How to Choose a Commercial Weight-Loss Program

Weight loss is a multi-billion dollar industry, which, if it actually worked, should have put itself out of business by now.

Of course, anyone, who has ever lost weight (including probably patients who have been through our program), realises that losing weight is one thing – unfortunately, keeping it off is a whole different story.

So all that really counts in any program should be how patients do in the long term and how much weight (if any) participants can actually keep off.

Even more important perhaps would be the question whether clients actually get any healthier (if they do, then what ultimately happens to weight may not really matter that much).

I would argue that even more importantly, weight management programs should, if possible address the root cause of the problem (eating too much is a symptom, not a diagnosis!).

As my readers are well aware, there is certainly a wide range of commercial weight loss programs, services and products to chose from – while some have solid science and considerable evidence behind them, others promise quick and easy results that defy scientific rationale and good medical practice.

So how is the consumer to decide?

Some guidance is provided on Alberta’s MyHealth website, which has the following recommendations to offer (adapted):

Questions to ask before joining a weight loss program:

  • Does the program provide counselling to help me change my eating activities and personal habits?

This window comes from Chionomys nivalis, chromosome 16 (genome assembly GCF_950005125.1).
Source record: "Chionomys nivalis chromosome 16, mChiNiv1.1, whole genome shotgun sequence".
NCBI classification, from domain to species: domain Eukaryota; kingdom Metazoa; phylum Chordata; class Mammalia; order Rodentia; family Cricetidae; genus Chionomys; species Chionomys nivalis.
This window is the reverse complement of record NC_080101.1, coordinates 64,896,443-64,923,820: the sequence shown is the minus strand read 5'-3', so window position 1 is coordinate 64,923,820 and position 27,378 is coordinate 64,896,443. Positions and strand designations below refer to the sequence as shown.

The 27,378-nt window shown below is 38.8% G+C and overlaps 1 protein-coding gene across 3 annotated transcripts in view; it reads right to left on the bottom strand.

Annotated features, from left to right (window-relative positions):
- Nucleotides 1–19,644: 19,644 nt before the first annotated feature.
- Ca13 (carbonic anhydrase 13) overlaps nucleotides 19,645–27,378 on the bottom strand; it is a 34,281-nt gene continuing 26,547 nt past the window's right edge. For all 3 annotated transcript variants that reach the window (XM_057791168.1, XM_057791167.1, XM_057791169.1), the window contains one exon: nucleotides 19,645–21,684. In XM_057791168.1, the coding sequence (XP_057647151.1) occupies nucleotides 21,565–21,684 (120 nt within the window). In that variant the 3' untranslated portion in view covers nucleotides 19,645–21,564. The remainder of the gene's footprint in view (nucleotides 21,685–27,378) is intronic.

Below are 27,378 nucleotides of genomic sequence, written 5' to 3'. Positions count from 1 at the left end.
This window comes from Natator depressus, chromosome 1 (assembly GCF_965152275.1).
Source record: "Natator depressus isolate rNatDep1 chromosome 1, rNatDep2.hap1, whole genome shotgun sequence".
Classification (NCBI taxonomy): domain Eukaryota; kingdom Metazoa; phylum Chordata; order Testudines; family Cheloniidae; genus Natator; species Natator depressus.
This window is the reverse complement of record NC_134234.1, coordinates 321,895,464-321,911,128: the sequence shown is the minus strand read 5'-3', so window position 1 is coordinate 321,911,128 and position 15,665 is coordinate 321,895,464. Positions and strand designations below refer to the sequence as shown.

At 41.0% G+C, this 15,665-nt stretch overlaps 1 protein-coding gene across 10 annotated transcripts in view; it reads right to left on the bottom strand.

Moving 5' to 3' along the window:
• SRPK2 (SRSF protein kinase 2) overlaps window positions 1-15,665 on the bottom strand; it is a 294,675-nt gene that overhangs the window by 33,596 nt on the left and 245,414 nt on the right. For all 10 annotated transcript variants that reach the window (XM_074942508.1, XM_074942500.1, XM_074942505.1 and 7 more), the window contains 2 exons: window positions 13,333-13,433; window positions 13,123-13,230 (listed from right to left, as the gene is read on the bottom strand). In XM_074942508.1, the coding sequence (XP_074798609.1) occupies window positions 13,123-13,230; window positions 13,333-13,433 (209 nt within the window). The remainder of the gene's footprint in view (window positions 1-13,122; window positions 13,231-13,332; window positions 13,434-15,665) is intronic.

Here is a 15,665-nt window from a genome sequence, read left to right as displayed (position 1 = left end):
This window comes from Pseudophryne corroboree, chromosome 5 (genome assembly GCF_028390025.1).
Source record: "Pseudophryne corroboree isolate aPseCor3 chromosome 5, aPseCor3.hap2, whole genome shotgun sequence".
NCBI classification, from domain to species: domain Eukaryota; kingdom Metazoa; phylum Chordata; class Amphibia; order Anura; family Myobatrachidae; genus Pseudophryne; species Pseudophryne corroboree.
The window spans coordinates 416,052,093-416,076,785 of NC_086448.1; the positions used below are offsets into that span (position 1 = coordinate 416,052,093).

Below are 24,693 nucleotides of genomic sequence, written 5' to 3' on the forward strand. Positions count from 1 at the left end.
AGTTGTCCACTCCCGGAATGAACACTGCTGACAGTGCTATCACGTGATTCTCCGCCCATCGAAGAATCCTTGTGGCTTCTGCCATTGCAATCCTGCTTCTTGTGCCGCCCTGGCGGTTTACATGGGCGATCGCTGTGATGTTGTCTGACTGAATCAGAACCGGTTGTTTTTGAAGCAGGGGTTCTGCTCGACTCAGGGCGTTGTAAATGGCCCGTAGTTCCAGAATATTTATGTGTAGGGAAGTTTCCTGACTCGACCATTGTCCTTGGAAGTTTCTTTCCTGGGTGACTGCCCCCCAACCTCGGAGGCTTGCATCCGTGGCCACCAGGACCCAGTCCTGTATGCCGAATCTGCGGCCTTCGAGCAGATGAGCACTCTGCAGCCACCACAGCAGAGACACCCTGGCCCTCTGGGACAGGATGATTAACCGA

• Is the staff made up of qualified counsellors and health professionals, such as nutritionists, registered dietitians, doctors, nurses, psychologists, and exercise physiologists?
  • Is training available on how to deal with times when I may feel stressed and slip back into old habits?
  • Is attention paid to keeping the weight off? How long is this phase?
  • Are food choices flexible and suitable?
  • Are weight goals set with the help of a health professional?
  • What percentage of people complete the program?
  • What is the average weight loss among people who finish the program?
  • What percentage of people have problems or side effects? What are the problems and side effects?
  • Are there fees or costs for additional items, such as dietary supplements?

In addition programs should provide information on:

  • The program and the staff qualifications, including a description of the program content and goals and information about the weight management training, experience, certification, and education of the staff.
  • The risks associated with being overweight or obese and the potential benefits of modest weight loss.
  • The risks associated with the product or program, such as with the program itself or any drugs, devices, dietary supplements, or exercise plans used in the treatment.
  • The information should specify when to talk to a health professional and how much weight is healthy to lose and should explain that a very low-calorie diet may be harmful.
  • Costs, including total program costs, attendance fees, re-entry fees, medical tests, and any nonrefundable costs.
  • The success of the program, such as what percentage of clients meet their weight-loss goals, how much weight they lose, and how long they maintained their new weight.

The key of course is not to just accept boiler plate answers but to question those answers and do your own research on the claims and credentials of the program.

Remember – if it sound’s too good to be true – it is probably a lie!

I would certainly love to hear from my readers on how they were misinformed or duped by commercial weight loss programs – please do not name specific programs but rather describe in general terms some of the experiences you may have had with program X, Y, or Z in the past and the reasons why you think you fell for it.

I’d also be interested in any additional tips and rules that my readers may wish to propose on finding an appropriate program.

Edmonton, Alberta